Thursday, December 8, 2011

Afghanistan Needs Continuous Support After 2014: Karzai

BONN, Germany - According to President Hamid Karzai, Afghanistan will remain dependent on international assistance for the foreseeable future.
At the opening of the conference on Afghanistan here on Dec. 5, titled "From Transition to Transformation," he asked for further help from the international community for at least 10 years after 2014, when most foreign troops will leave.
More than 1,000 delegates, including U.N. Secretary General Ban Ki-moon, met in the former German capital to discuss Afghanistan's future.
"Three key issues will be on the agenda for Bonn: the civilian aspects of transition until 2014, the political process in Afghanistan as well as a long-term commitment to Afghanistan beyond 2014," a German foreign office spokesperson said.
According to Ban, progress has already been made since the invasion in 2001.
"Together, we have supported the return of 4.6 million Afghan refugees," Ban said: "We have enrolled 7.3 million more children in school and helped deliver better health care.
"As Afghanistan assumes full responsibility for its security, the government and its international partners must shift and intensify their focus on the non-military aspects of transition - on development, on governance and on extending effective civilian authority throughout Afghanistan," Ban said.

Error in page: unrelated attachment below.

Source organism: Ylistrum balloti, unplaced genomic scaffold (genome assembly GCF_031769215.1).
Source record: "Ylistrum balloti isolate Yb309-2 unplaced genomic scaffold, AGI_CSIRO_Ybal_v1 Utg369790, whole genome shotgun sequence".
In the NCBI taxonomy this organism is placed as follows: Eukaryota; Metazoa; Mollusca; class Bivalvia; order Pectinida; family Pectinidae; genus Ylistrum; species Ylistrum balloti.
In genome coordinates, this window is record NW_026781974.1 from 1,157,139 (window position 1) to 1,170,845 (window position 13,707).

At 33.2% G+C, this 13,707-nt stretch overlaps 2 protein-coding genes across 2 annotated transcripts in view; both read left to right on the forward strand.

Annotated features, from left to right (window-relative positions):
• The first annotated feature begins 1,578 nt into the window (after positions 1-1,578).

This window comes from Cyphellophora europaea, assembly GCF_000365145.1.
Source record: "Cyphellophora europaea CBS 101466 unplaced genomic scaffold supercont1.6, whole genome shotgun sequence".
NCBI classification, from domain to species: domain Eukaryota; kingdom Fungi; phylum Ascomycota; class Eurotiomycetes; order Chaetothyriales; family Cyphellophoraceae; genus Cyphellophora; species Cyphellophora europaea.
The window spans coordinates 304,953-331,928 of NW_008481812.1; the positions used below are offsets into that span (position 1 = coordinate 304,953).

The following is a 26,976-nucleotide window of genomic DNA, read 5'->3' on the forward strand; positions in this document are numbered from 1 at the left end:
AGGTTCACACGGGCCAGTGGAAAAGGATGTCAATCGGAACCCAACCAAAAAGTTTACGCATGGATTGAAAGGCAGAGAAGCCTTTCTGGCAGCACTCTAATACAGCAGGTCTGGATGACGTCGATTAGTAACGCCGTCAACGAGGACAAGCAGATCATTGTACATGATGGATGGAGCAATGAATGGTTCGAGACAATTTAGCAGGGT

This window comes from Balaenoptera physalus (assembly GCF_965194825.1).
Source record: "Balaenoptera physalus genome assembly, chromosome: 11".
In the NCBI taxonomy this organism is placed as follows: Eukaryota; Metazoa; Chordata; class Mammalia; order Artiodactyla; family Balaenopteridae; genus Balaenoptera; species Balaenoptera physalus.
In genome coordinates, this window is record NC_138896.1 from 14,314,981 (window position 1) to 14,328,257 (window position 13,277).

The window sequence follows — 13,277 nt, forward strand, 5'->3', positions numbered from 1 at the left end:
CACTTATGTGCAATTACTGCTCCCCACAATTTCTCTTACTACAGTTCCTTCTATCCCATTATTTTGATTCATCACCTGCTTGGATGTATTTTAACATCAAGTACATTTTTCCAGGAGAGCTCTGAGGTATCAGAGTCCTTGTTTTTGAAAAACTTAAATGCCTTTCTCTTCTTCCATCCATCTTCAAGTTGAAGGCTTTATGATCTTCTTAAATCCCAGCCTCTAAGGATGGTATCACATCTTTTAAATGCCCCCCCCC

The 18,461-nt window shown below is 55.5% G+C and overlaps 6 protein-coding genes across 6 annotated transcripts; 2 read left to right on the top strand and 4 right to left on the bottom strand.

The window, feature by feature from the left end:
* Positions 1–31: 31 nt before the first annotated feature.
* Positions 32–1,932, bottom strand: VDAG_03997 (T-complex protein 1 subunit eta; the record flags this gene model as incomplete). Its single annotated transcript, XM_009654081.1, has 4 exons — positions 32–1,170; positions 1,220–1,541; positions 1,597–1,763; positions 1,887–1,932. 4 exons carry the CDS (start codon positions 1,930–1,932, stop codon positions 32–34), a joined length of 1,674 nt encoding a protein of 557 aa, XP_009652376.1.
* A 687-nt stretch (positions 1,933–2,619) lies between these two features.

In addition to delegates from other states and organizations, Ban and German Chancellor Angela Merkel ensured their support. However, both asked the Afghan president and his government to more aggressively fight corruption and drug-trafficking, and demanded greater efforts to promote women rights and national reconciliation.
"We will tackle corruption more effectively," Karzai had promised the delegates earlier. He also announced reforms to government institutions and the civil service. Afghanistan does not want to be a burden on the international community any longer than necessary, he said.
During the conference, many nations and organizations, including the U.S., the European Union and the United Nations, vowed to continue supporting Afghanistan after the troop withdrawal.
"A stable and peaceful Afghanistan which does not pose a threat to the world is in the interest of all of us," German Foreign Minister Guido Westerwelle said during his opening remarks.
Among the conference participants were about 60 foreign ministers, but there were no representatives of the Taliban or Afghanistan's neighbor, Pakistan. The latter boycotted the meeting because of a U.S. airstrike near the Afghan border on Nov. 26 that killed 24 Pakistani soldiers.
Iranian Foreign Minister Ali Akbar Salehi used the meeting to demand the closure of all international military bases in Afghanistan and criticized the International Security Assistance Force.
Jo Nakano, Japanese vice minister of foreign affairs, announced that his country would host a ministerial conference on Afghanistan in Tokyo in July 2012.
"The conference will address, in addition to the coordination of international economic assistance through the transition period, Afghanistan's strategy for sustainable development including regional economic cooperation," he said.

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